On Tuesday, data from US Labour Department had unveiled that US Consumer Prices Index rose modestly last month, as a robust build-up in underlying price pressure continued to pickpocket the Americans’ hard-earned money while handing out an ammunition to US Fed to hike its benchmark borrowing cost by 75 bps (basis percentage point) at its next policy meet.
In the matter of the fact, Tuesday’s data had flabbergasted many, as US Government had claimed several times that a persistently bottlenecked supply chain jam might just have been easing. Nonetheless, a sustenance in wage growth alongside an increase in resilient labour market, would likely to keep the US Fed on an aggressive path for a while.
Meanwhile, followed by the reveal of the data, a senior economist at BMO Capital Markets in Toronto, Sal Guatieri said, “The Fed is all but sure to hike rates aggressively next week, likely by 75 basis points, while pushing back strongly against talk of a near-term pause in the tightening cycle”.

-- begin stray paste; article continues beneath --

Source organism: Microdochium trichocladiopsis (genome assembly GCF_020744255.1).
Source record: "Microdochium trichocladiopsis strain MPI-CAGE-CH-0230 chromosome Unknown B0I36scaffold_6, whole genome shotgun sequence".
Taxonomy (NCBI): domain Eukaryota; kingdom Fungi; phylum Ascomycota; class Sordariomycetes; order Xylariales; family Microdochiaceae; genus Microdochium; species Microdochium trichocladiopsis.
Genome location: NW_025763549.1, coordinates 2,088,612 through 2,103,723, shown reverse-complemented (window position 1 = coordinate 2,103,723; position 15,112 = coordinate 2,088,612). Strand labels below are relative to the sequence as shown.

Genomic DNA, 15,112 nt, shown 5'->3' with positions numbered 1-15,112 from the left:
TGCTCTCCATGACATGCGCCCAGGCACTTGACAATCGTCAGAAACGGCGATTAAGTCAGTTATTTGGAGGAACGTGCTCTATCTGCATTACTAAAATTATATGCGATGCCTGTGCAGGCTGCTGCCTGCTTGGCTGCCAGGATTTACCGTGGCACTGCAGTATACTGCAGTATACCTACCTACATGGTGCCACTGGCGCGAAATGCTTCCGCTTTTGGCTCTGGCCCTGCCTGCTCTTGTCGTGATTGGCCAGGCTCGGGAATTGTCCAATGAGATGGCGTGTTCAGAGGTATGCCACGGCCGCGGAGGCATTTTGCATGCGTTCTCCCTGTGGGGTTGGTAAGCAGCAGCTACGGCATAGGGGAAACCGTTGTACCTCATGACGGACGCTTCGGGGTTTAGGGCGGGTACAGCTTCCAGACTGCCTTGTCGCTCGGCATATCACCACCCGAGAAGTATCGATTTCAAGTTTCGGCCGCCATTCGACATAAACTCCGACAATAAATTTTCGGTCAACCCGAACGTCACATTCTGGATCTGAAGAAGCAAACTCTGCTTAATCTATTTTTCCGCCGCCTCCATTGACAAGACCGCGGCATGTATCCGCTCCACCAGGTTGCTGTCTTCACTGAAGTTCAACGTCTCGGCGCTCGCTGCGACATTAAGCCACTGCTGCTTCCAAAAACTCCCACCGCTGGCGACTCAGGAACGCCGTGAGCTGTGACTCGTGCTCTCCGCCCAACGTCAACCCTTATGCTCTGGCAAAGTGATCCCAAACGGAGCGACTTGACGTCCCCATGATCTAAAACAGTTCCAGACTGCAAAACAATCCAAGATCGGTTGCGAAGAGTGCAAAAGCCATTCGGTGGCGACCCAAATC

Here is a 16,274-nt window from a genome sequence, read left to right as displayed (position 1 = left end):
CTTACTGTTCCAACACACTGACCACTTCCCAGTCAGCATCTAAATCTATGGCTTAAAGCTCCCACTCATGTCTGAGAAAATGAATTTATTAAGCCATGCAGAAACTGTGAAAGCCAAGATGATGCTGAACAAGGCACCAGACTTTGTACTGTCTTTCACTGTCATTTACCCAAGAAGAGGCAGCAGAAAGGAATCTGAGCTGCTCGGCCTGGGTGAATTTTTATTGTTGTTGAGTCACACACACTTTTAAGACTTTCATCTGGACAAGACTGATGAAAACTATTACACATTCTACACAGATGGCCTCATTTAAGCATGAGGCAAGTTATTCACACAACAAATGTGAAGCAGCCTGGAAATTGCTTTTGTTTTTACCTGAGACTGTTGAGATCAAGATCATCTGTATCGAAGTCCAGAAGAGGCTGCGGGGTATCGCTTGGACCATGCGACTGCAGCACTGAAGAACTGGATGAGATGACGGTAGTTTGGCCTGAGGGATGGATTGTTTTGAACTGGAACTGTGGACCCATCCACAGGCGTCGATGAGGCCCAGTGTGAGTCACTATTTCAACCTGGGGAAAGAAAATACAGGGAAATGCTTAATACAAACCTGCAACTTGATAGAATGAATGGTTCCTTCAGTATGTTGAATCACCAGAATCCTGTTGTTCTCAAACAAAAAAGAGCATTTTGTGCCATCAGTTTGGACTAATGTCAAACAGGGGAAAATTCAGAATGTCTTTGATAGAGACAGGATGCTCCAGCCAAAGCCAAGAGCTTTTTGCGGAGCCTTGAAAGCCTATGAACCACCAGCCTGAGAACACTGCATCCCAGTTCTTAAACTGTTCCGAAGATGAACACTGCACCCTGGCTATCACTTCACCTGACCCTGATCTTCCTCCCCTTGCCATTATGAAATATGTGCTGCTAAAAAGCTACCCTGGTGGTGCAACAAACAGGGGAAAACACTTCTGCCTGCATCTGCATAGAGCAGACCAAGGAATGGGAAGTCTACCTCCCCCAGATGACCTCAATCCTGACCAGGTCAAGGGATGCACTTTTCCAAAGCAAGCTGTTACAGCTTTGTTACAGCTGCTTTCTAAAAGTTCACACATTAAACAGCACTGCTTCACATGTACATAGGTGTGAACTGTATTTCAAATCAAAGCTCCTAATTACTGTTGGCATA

US Consumer Price Index rises last month
According to data from the US Labour Department, US Consumer Prices Index, a weighted change in price of consumers’ goods on a given period of time, gained 0.1 per cent last month, while rental costs, foods alongside healthcare had contributed the most on last month’s rise in Consumer Price Index.
In tandem, over past twelve months through August, Core CPI jumped 6.3 per cent compared to the same time a year earlier, while Core CPI gained 0.6 per cent on a monthly basis. Nonetheless, US CPI had received a room to breathe following a 10.6 per cent decline in gasoline prices.